The sinking of the Lusitania is a story that has gripped the imagination of the world over the intervening decades and filled the pages of many books and articles, President Michael D Higgins said in his speech marking the centenary commemorations.
He said from the accounts of the survivors, we have some sense of the almost unthinkable horror that the ill-fated passengers on board faced — a shortage of lifeboats, the injuries suffered from the initial hit and explosion, the desperation as passengers and crew tried to save loved ones, including the pathetic account of parents trying in vain to save their children, the treacherous flotsam and the violence of the rapidly sinking ship, and the dreadful wait for help in an ice-cold sea surrounded by the bodies of the dead.
We come here today to think of those men, women and children, and of what they endured, he said.
“All wars have their forgotten or unsung victims, those whose deaths do not bring forth posthumous medals or tributes.
“However, as we engage in a period of commemoration of World War One, it is important that we not only focus on those who lost their lives on the battlefields and in the trenches, but recall the millions of civilians whose lives were also cut short during that cataclysmic period of world history.
“Some, like the casualties of the Lusitania, were the victims of deliberate acts of war, others died through malnutrition, famine and related disease.
“In whatever way they lost their lives, they were victims of a destructive, and indeed bewildering world war, and their tragic deaths should not be reduced to that of collateral damage but should be honoured and remembered with due respect.”
He said the commemorations also remind us that the First World War was a war with a global reach, one that affected all areas of the European continent and many areas beyond.
“As we recall today the individual stories of the passengers on this ship, we remember that during a four-year period an estimated 17m lives were lost to a war, a war that was the product of political and diplomatic failure, and a war that failed to prevent further conflicts in Europe and other parts of the world, including the Second World War, which followed only a short few years later.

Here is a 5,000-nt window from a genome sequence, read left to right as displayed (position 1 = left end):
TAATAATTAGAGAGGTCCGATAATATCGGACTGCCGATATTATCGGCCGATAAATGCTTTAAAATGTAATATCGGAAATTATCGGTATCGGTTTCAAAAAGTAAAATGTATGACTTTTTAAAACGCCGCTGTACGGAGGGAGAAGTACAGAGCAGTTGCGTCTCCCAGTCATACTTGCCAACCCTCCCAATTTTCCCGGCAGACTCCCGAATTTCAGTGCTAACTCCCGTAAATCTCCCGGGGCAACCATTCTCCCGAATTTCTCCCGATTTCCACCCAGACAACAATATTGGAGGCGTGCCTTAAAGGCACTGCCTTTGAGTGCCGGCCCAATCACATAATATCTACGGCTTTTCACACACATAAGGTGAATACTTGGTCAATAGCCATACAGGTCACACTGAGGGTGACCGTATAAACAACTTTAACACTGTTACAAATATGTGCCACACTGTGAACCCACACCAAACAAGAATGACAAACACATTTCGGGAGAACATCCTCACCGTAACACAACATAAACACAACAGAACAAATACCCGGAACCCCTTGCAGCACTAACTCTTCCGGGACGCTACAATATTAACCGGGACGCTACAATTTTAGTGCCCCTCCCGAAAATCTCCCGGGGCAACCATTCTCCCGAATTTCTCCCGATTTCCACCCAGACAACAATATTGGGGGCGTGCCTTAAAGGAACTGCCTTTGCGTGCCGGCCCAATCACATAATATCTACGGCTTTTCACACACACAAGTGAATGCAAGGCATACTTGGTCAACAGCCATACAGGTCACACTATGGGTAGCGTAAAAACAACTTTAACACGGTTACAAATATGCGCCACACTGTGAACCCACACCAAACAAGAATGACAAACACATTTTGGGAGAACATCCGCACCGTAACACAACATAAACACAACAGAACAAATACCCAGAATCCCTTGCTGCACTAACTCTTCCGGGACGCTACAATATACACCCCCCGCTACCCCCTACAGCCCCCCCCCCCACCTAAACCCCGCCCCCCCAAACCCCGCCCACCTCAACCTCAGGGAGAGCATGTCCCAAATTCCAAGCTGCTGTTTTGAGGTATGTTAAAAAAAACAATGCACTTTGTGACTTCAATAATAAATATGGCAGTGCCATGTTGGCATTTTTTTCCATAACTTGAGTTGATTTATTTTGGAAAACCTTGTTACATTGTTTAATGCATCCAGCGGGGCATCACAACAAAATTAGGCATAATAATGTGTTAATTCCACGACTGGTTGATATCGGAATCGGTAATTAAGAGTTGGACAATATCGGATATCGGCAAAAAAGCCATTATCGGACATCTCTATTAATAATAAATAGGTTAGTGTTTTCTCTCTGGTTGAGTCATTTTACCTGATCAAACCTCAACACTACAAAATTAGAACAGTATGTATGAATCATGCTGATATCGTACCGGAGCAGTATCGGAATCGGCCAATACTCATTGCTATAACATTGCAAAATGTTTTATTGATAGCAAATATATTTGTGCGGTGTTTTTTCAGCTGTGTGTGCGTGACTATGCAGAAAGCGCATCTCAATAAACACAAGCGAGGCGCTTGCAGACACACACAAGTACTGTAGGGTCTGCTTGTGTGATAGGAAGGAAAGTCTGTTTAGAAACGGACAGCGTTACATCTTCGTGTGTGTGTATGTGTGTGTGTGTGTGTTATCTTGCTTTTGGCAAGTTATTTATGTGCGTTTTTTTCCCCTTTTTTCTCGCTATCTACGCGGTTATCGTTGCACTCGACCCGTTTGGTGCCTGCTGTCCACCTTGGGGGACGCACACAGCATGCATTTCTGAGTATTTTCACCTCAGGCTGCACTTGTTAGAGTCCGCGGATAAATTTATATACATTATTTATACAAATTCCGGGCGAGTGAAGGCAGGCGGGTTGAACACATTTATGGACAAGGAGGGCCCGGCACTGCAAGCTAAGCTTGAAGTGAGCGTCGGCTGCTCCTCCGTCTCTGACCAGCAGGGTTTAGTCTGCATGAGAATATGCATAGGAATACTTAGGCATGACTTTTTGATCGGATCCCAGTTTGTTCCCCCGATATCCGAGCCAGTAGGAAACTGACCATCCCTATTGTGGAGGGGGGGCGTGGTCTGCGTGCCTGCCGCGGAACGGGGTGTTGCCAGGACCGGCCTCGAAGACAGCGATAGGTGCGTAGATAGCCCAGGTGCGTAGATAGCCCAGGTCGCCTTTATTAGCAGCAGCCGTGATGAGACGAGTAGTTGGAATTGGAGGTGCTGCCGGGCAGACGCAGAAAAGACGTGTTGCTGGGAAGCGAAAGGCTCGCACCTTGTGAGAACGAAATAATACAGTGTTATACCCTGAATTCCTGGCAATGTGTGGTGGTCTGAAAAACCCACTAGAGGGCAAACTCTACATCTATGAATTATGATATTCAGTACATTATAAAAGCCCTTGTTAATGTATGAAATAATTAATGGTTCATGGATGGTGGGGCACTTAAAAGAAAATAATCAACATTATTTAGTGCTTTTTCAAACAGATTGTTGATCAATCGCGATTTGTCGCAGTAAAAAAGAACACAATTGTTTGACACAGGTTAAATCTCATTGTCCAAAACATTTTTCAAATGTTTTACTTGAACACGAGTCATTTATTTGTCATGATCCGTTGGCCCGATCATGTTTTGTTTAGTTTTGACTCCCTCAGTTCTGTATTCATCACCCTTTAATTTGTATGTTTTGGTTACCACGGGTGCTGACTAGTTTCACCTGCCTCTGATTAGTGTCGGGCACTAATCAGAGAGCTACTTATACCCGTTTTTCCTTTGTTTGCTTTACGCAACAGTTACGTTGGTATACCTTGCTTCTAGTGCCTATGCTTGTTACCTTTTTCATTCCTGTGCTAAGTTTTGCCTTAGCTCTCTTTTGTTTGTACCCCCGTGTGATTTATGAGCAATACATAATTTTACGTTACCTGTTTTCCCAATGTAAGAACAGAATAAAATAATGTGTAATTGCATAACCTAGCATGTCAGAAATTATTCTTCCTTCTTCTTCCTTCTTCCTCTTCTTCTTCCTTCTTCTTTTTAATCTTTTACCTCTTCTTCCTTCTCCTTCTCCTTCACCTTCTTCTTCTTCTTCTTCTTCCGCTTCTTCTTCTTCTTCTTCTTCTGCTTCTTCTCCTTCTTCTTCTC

“The importance of recalling the horror of war is that it should press us all to cherish and nurture peace, to defend the role of diplomacy, and seek to have it extended and reformulated to achieve peaceful resolution of conflicts,” the president said.
President Michael D. Higgins in Cobh, Co Cork speaking at the 100th anniversary-sinking of the Lusitania.Video by Dan Linehan. Irish Examiner
Earlier in the day, wreaths were cast at the exact spot in the sea where the Cunard British cruise liner Lusitania sank 100 years ago.
Among those throwing wreaths was Alan Gibson, who lost his great-uncle when Lusitania was torpedoed by a German U-boat off the coast of southern Ireland on May 7, 1915, with the loss of 1,198 lives.
Another who cast a wreath was George Harrison, whose great-grandfather George Little, a crewman on the Lusitania, was among the survivors.
The wreath-casting was part of a ceremony on board modern-day Cunard liner Queen Victoria and came as the ship, on which Mr Harrison serves as a second engineer, paused over the site of the wreck of the Lusitania.
Queen Victoria’s Master, Commodore Christopher Rynd, and Cunard chairman David Dingle also cast wreaths.
President Michael D. Higgins laying a wreath at the Lusitania Memorial Statue was one of the many events that took place to mark the 100th anniversary of the sinking of the Lusitania. Video by Dan Linehan. Irish Examiner
Other relatives of those who died or survived threw flowers into the sea and the Queen Victoria’s whistle sounded.
The whistle was blown at 2.10pm — the moment the Liverpool-bound Lusitania was torpedoed — and again at 2.28pm — the time the 31,000-tonne vessel sank.
Among the 1,266 passengers and around 696 crew, there were 129 children, of whom 94 perished as the ship, sailing from New York, sank in just 18 minutes.